There are several memes that state an author’s browsing history should be ignored and/or immediately deleted. We can find ourselves researching the strangest subjects, all of which are perfectly innocence. (One would hope anyway!) I think the most alarming subject for anyone to find on my history would be wanting to know under what conditions a body can dry out and become mummified. Yep, I researched that! This relates to a novel yet to be finalized, The Giving Thief and I will not be giving any hints as to why.
When I wrote The Rython Kingdom and Rython Legacy, I required medical procedures and medicines from the English medieval period. There were several ‘cures’ I think would have given the poor patient an impossible decision whether to suffer the illness or the cure! Most of the ‘research’ for these novellas was personal experience of medieval castles during visits to such sites in England, and history lessons when I lived there.
Another backburner manuscript is Willow Tree Tears, which resulted in my gaining knowledge of barrel racing. I had never been to a rodeo at the time of initially writing the book, so did some internet research. However, I was fortunate to connect with a couple of barrel racing champions, who were very helpful in their advice. It has made the narrative a lot better.
The Twesome Loop is a reincarnation romance incorporating my interest in that specific subject. My interest began during my nursing days, when a couple of incidents led me down the path to find literature on the topic.
In Life in Slake Patch, I needed to find a natural element that could hinder pregnancy, either temporarily or permanently. Surprisingly, I found one,
When I was writing The Commodore’s Gift, I needed to immerse myself in the steampunk genre, and found a plethora of mechanical devices. I also needed to know the most crucial areas to incapacitate a person with a blade!
As author’s we can get immersed in the research, but it is also a great learning tool that we, in turn pass onto our readers. We need to be careful to know our subject because an expert will pick up on any irregularities or misinformation. As the saying goes, we learn something new every day.
What is the ‘strangest’ thing you have researched?
With a multiple of genres in my repertoire, I have utilized several book cover illustrators to achieve the best cover for each book. All of them have a unique style and process for creating the images. As an author the book cover is a vital tool to attract our readers. It needs to reflect in a quick and simple way the genre of the story and entice our readers to take a look.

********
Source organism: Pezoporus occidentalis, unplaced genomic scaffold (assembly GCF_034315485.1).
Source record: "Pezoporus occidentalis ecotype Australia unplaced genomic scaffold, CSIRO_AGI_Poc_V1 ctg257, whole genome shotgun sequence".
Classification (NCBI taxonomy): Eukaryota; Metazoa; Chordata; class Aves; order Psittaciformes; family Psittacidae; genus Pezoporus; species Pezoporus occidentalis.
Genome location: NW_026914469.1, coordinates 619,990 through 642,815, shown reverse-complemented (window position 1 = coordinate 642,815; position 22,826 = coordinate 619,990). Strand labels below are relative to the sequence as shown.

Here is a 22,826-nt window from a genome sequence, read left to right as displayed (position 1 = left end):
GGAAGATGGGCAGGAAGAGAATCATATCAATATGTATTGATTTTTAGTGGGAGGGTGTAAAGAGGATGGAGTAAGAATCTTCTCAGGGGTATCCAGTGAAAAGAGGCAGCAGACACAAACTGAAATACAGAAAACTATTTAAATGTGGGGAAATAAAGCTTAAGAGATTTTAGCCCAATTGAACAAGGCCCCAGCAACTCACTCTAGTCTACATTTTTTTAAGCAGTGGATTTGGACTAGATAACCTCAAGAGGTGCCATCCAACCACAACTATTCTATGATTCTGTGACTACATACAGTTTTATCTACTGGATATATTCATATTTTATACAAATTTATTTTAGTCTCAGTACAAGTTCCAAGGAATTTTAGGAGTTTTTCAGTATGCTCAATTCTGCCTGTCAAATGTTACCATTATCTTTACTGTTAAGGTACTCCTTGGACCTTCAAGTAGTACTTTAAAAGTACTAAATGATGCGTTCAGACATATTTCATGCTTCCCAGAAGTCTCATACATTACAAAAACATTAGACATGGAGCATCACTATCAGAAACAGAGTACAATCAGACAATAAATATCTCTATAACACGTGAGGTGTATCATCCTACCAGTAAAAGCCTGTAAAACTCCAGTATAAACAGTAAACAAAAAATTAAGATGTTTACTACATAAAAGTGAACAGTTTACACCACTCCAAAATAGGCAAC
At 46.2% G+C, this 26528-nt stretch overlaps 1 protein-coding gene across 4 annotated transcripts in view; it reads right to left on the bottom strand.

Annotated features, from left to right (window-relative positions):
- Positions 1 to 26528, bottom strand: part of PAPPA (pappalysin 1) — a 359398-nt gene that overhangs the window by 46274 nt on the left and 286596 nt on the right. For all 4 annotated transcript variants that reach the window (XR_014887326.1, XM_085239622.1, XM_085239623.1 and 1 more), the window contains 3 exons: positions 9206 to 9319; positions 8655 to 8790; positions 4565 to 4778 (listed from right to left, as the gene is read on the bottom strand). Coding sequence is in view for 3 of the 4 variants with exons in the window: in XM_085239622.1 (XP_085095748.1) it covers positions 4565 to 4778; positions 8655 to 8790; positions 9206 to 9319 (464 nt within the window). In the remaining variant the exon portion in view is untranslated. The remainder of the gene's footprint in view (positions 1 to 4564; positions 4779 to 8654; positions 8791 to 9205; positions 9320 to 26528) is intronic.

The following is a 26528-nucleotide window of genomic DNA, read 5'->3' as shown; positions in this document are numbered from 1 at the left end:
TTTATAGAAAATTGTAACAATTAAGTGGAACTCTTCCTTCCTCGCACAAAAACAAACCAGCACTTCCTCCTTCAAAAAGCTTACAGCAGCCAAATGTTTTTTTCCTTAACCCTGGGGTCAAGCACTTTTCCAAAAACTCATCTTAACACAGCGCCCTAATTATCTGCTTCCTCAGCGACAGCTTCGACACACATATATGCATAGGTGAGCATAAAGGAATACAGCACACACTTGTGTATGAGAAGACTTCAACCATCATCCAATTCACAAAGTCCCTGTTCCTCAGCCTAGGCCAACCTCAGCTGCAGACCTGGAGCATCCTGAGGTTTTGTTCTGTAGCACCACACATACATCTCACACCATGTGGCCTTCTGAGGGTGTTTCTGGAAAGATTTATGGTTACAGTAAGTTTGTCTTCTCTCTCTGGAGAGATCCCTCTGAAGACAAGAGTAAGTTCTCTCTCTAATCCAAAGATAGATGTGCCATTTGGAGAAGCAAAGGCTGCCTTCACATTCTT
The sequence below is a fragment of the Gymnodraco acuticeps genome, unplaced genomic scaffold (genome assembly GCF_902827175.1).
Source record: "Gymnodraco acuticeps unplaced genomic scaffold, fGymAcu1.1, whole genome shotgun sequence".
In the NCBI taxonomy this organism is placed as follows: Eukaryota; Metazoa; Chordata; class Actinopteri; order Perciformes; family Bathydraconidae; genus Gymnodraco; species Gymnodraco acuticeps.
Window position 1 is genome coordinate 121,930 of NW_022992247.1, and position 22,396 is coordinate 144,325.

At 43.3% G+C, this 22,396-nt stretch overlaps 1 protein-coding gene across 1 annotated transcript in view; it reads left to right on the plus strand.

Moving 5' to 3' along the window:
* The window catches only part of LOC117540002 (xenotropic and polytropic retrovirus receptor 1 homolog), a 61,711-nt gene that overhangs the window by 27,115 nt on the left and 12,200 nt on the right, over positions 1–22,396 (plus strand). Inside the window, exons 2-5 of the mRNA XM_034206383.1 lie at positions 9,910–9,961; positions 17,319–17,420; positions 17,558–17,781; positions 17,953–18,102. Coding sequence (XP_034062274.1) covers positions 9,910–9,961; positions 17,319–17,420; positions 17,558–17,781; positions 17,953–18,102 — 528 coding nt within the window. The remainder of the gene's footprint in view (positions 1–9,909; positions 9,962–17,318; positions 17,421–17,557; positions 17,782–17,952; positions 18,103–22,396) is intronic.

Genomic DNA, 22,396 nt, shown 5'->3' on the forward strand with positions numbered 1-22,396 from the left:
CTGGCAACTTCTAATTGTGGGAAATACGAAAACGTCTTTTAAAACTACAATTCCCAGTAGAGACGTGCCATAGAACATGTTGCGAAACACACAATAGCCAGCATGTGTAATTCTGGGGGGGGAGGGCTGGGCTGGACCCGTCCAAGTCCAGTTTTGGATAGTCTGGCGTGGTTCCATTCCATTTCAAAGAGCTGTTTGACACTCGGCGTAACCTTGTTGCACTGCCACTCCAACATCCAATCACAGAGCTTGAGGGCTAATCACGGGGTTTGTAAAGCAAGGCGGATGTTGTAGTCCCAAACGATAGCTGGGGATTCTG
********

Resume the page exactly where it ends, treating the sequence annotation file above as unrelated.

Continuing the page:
Which cover(s) do you like?
Rumble’s First Scare
This cute little monster was the result of a mental image of mine. I asked Matthew McClatchie to bring him to life. This was achieved with my writing down a description of Rumble, as best I could and of the images for each page within the picture book. It took multiple emails back and forth until Rumble emerged. This is the excitement of working with a great illustrator, a mind meld as it were.
Ockleberries to the Rescue
I commissioned J.E. McKnight, a fellow author and artist to help me with this project as I required ‘real’ sketches of animals and Joe’s pencil and ink drawings were perfect for the chapter headers. We used nature photography for the majority of the images, as a basis for the images and a couple were a collaboration of my poor attempts at sketches and Joe’s interpretation of the subject.
Again, most of the images were in my mind’s eye but the protagonist was a ‘real’ girl, so I asked Linda J. Pedley of Wildhorse Creative Arts & Photography to help with the chapter header images. I described what each scene should incorporate and then Linda drew them in pencil and ink. Again, it is the worth of a great illustrator to draw what an author’s mind envisions.
Creature Hunt on Planet Toaria
I had such fun with this project as it was open to my imagination to create an alien world and who better to use than Matthew McClatchie’s unique technique? From my previous experience with Matty, I knew he would interpret my ‘mental images’ and badly constructed collages to make them come to life.
The Rython Kingdom
I found the illustrator for this novella via a Facebook friend. At the time, Winter Bayne utilized an online program for images and models. While working together we created the book cover from several different images I felt were important to the cover. Alas Winter no longer offers her services, so I am glad I got to work with her.
Unable to use Winter Bayne on this sequel, I was at a loss as who to turn to in order to achieve a similar cover. Luckily, through a Facebook contact I was able to connect with Wren Taylor Cover Design, who knew Winter. She utilizes the same sort of program and we collaborated well on the image to tie it to the first book with an orb shape.
The Twesome Loop
This image was again a collaboration with Winter Bayne, where I wanted several images merged. An olive tree, an old stone well and the lovers. She was able to find models dressed in period costume for the original couple in this reincarnation based romance.
Life in Slake Patch
I was vacationing in England when the original book cover was finalized for this novel, so emails were numerous. Linda J Pedley of Wildhorse Creative Arts & Photography managed to create a scene using multiple images I sent. Subsequently the cover was changed to the current one by Wren Taylor Cover Design to align with my other adult novel covers.
The Commodore’s Gift
Knowing the process and our mutual understanding I once again used Wren Taylor Cover Design to create the cover. It is the culmination of numerous images merged into my vision. There are many items within the cover that required closer inspection. Can you find them? A clockwork bird, a clock, a propulsion device, deep sea divers helmet/octopus, and a heart.
My current detective series has covers already designed by Wren Taylor Cover Design, but they will only be revealed once the trilogy is finalized and published. Yes, I know I’m teasing.
I’m so excited to share the new cover for my speculative fiction novel, Life in Slake Patch. Isn’t it beautiful? This is how I see Evan and Kate in the story. I love her expression of strength and determination. You can see how much Evan adores her by his gaze. Thanks to Wren Taylor Cover Design and my publisher, Dream Write Publishing for updating the front cover and revising the back cover too.
I was reminded of a book I read in school last week, as the star of the movie, Kes, a close adaptation of the book, turned 68 years old. In the movie he is a young boy! Yep, that was a shock!